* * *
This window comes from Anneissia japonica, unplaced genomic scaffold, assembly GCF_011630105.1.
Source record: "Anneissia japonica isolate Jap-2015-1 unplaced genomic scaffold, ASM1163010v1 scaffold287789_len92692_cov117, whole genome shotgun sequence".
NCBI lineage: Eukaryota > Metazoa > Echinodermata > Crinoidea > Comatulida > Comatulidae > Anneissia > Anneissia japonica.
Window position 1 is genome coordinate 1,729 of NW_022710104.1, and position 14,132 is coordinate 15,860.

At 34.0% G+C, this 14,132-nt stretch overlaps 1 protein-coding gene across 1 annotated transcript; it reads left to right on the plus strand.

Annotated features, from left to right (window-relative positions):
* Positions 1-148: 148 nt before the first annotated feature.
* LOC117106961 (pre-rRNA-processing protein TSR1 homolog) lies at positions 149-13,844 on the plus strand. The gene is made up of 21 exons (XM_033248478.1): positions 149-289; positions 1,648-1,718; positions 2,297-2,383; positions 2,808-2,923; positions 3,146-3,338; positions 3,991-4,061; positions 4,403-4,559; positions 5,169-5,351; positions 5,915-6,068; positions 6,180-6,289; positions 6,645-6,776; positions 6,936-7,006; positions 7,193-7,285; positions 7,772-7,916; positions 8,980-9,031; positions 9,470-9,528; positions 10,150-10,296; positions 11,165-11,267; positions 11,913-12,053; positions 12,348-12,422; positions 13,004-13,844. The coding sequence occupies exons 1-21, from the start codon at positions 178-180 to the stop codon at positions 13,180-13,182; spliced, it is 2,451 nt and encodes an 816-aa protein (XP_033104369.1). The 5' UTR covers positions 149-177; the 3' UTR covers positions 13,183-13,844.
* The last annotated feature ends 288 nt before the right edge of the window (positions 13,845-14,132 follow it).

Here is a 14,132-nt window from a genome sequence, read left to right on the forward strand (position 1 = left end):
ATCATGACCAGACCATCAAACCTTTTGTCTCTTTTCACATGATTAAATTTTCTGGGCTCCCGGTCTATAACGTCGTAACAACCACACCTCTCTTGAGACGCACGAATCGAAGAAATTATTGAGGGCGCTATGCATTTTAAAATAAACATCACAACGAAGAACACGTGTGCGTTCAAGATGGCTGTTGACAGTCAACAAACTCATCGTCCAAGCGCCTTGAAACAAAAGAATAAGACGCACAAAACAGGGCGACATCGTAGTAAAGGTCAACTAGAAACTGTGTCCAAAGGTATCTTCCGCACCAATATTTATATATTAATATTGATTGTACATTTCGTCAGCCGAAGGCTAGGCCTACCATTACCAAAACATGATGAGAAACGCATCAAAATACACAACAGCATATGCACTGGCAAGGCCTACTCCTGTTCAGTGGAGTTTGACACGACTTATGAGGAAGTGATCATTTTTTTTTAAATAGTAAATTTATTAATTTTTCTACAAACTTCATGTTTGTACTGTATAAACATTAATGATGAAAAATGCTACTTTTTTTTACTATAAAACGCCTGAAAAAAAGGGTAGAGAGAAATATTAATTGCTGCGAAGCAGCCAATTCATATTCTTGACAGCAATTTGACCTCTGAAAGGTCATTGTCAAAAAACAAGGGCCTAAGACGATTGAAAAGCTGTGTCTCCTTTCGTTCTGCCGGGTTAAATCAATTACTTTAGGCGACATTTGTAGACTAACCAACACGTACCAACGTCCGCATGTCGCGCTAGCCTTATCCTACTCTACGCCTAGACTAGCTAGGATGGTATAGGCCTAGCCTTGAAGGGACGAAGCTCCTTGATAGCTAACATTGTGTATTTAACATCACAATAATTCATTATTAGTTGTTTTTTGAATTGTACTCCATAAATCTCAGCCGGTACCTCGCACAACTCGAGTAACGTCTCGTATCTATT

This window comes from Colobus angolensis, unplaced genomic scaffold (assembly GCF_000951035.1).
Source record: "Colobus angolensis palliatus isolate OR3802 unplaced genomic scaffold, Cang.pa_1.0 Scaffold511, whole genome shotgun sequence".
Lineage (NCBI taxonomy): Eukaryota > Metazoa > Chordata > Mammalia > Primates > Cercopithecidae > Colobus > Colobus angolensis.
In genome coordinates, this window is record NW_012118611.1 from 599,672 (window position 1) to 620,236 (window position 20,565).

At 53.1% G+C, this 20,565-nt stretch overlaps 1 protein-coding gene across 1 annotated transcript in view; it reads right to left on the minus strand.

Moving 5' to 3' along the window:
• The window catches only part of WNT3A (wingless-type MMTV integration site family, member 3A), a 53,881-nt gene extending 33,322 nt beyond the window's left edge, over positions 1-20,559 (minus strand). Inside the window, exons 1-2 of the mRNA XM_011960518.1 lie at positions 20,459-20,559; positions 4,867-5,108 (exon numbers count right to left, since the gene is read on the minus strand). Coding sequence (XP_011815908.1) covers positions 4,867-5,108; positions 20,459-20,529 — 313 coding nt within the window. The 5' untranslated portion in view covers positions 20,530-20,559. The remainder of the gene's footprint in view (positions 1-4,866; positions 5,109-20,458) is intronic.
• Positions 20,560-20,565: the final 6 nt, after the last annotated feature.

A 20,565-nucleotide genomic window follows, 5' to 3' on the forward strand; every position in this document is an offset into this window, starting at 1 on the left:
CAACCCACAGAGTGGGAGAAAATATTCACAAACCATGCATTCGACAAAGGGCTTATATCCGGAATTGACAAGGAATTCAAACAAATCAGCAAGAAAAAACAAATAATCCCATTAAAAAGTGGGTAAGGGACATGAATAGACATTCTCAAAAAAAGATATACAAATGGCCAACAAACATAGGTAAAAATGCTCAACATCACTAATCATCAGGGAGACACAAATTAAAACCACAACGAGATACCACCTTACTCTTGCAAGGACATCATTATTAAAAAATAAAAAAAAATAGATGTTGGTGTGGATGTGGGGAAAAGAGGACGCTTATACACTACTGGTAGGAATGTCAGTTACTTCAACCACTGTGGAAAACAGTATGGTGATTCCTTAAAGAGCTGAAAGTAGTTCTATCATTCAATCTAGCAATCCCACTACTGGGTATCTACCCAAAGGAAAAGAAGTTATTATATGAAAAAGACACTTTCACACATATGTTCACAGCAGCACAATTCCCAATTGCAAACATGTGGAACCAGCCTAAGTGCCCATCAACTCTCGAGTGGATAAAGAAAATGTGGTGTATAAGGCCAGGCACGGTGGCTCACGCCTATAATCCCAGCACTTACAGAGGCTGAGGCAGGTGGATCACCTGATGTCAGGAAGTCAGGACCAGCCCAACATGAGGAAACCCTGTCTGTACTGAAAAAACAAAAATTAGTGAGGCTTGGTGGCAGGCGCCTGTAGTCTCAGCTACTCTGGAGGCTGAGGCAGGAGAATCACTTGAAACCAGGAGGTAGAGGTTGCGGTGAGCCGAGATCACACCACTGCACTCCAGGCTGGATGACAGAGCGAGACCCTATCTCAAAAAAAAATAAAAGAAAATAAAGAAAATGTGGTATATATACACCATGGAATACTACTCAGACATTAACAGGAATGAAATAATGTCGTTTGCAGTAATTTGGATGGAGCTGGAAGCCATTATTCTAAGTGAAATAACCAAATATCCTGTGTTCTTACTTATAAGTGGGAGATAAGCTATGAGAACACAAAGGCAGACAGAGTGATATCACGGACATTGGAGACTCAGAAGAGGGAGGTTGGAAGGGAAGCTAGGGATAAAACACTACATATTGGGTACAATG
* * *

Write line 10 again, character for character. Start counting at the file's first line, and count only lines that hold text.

Here is a 14,132-nt window from a genome sequence, read left to right on the forward strand (position 1 = left end):